A gift is a transfer without consideration. There may be a valid contract to make a sale, but none to make a gift, for if we assume we have an enforceable contract our definition of a gift prevents us from calling this contract or any execution or result of it, a gift. A gift is gratuitous, made as a favor and not as a duty. It becomes apparent then that a gift must take effect at once and that there can be no executory contract to make a gift. Either title passes when the gift is made or there is no gift.
Gifts may be described as those made between living persons or those made in contemplation of death, to take effect upon death.
Most gifts are those between living persons, but a person may make a gift in contemplation of his impending death. We call the former class of gifts those inter vivos and the latter class those causa mortis.45 There is an importance in distinguishing between these two sorts of gifts because the gift inter vivos when finally made is irrevocable while a gift causa mortis does not take effect if the giver recovers from what he thought, when he made the gift, was his last illness. If a giver then desires to revoke a gift it might depend upon whether it were a gift inter vivos or causa mortis whether he could do so. (Gifts by will are not discussed here.)
In a gift inter vivos it is essential that possession be delivered to the donee with the purpose of at that time transferring title.
As we have said there is no such thing as a contract to make a gift of personal property. In order to transfer by gift the gift must actually be made; the giver must hand over the article with the intention and for the purpose of transferring title at that time. It is not necessary that he make a manual delivery provided he does some act which may be regarded as a symbolical delivery. Thus, if he should give an article in the warehouse it would be sufficient if he transferred the warehouse receipt, or if he should give a trunk or the contents thereof it would be sufficient if he finally transferred the key.46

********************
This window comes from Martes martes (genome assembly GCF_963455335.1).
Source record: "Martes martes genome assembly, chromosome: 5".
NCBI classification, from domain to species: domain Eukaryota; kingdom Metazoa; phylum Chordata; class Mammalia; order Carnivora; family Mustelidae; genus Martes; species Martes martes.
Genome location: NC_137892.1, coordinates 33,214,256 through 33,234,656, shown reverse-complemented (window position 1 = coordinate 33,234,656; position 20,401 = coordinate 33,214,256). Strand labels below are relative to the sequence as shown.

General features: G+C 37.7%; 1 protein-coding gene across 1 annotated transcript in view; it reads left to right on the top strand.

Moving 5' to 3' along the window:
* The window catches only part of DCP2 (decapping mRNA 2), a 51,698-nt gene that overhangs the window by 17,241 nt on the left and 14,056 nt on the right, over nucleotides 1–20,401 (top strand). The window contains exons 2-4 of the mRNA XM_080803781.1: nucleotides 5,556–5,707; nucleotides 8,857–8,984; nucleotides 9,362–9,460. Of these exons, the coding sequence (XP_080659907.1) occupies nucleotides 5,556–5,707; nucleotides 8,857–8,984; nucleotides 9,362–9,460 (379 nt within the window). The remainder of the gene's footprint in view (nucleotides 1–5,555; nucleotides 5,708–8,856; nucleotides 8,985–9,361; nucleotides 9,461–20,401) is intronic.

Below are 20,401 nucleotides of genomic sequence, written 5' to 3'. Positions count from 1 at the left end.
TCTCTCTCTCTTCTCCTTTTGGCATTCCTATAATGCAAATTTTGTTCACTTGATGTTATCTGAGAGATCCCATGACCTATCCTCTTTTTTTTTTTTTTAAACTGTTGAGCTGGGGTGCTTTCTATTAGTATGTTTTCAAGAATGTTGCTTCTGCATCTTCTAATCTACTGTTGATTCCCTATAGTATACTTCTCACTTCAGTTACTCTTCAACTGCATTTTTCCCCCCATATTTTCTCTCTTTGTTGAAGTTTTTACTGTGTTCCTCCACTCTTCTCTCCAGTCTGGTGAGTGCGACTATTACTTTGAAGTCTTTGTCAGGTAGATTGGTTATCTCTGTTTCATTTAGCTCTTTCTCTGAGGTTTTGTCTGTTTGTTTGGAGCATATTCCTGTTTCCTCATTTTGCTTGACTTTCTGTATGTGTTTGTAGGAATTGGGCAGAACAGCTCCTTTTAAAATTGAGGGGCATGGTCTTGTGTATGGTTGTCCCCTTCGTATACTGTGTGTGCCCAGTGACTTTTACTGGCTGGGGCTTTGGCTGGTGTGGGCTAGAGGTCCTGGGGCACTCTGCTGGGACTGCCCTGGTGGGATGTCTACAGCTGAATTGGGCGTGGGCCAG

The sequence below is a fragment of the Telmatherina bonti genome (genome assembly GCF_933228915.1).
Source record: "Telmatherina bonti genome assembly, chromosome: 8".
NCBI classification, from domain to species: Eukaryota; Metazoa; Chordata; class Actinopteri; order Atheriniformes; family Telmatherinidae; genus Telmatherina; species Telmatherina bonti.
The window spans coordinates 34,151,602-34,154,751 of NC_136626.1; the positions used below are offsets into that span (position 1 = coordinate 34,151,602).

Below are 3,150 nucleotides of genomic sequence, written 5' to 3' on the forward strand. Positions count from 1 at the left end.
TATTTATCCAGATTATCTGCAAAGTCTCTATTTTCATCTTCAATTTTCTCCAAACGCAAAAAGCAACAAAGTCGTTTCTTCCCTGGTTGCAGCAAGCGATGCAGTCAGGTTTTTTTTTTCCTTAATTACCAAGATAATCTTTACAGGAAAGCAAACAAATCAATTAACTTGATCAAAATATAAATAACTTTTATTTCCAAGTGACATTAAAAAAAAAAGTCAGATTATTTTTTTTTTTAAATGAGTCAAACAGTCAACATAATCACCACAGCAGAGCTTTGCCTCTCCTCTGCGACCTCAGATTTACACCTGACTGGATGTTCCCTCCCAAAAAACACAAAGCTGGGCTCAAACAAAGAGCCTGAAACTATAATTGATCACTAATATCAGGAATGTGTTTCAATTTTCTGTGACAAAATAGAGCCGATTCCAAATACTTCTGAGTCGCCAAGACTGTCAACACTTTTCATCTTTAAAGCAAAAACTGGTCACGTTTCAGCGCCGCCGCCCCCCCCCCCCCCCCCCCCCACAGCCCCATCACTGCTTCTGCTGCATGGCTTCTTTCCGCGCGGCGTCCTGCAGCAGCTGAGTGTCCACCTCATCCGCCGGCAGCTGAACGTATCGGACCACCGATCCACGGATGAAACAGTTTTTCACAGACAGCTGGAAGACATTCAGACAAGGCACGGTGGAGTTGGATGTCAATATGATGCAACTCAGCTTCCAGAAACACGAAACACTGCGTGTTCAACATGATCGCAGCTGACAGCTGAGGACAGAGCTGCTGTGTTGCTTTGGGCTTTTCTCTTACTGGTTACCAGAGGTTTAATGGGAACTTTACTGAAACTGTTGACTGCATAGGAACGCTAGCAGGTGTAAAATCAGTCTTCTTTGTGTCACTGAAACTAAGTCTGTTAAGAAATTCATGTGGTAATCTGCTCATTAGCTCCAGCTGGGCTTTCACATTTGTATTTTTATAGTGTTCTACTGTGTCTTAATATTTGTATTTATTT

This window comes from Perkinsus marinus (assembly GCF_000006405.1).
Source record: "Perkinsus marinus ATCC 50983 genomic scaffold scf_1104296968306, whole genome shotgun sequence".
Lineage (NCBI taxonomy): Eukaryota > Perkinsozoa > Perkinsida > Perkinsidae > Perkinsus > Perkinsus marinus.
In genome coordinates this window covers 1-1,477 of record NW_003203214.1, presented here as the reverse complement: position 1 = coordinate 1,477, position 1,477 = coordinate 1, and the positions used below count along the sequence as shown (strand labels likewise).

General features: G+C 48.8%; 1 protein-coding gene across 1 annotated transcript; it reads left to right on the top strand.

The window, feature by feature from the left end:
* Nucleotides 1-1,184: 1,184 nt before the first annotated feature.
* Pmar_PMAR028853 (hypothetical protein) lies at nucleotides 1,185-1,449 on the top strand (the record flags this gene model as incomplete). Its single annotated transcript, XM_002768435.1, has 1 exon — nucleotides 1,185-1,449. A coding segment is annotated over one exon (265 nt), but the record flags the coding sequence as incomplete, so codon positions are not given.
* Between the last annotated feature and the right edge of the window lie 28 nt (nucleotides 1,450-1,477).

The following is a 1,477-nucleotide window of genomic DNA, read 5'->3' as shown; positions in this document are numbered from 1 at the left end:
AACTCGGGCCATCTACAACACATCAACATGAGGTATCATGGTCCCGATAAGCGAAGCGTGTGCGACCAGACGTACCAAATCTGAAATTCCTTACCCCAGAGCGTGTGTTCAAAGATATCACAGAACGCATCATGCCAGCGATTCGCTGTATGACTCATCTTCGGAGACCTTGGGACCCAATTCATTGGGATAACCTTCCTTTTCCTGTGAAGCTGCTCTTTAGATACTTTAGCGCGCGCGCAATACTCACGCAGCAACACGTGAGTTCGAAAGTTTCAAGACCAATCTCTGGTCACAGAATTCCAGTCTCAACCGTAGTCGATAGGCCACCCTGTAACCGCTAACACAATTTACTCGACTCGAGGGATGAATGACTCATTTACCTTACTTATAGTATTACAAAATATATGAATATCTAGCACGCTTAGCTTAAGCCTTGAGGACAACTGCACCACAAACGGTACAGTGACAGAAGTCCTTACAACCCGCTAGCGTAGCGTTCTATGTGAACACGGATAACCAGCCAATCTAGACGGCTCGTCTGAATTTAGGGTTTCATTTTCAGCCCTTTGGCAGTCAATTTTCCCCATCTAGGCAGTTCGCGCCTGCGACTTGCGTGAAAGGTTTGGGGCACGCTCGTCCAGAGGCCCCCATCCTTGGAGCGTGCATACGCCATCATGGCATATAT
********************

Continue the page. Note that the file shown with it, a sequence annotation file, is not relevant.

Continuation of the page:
45. Telford v. Patten, 144 111. 611.
An executed gift inter vivos is irrevocable.
Though there may be no enforceable agreement to make a gift, yet when a gift is actually made, it transfers as complete a title as a sale or barter does. One who receives property by gift becomes the owner thereof, the giver has parted with his rights thereto and no matter how much he may repent he cannot recover what he has given away. A gift actually completed by final delivery is irrevocable.
In a gift causa mortis there must be actual delivery; the giver must regard himself as in his last illness and must give the property because of his impending death.
In the gift causa mortis the same elements in respect to transfer of possession with the intention of passing title must be present. But to constitute a gift causa mortis as distinguished from one inter vivos, it must be made on account of the death which the giver expects to soon ensue.47 As we have noticed, if a gift were really made because of death and death does not ensue the article may be recovered and this is the reason for inquiry whether it was a gift causa mortis. It must be borne in mind that in a gift causa mortis, the possession of the thing must be given over to the donee as completely and finally as in a case of a gift inter vivos for if there is simply a promise to make a gift at death this confers no rights to the article and if the statement is made that a person may have a certain article at death this gives no rights unless the statement is made in a regularly executed will.
46. Marsh v. Fuller, 18 N. H. 366.
47. Telford v. Patten, supra.
A debtor who is insolvent cannot deprive his creditors of his assets by giving them away.
While a gift transfers as good title as a sale or barter, yet there is a phase of the law which we will notice here which prevents the donee from getting a good title, as against the creditors of the giver, provided the giver is insolvent when he makes the gift or by the gift brings on insolvency. In that case the creditors may, by appropriate judicial proceedings, take the property from the person to whom it was given and this is no hardship upon him for he parted with nothing on account of the gift and ought not to be enriched at the expense of the creditors of the giver.48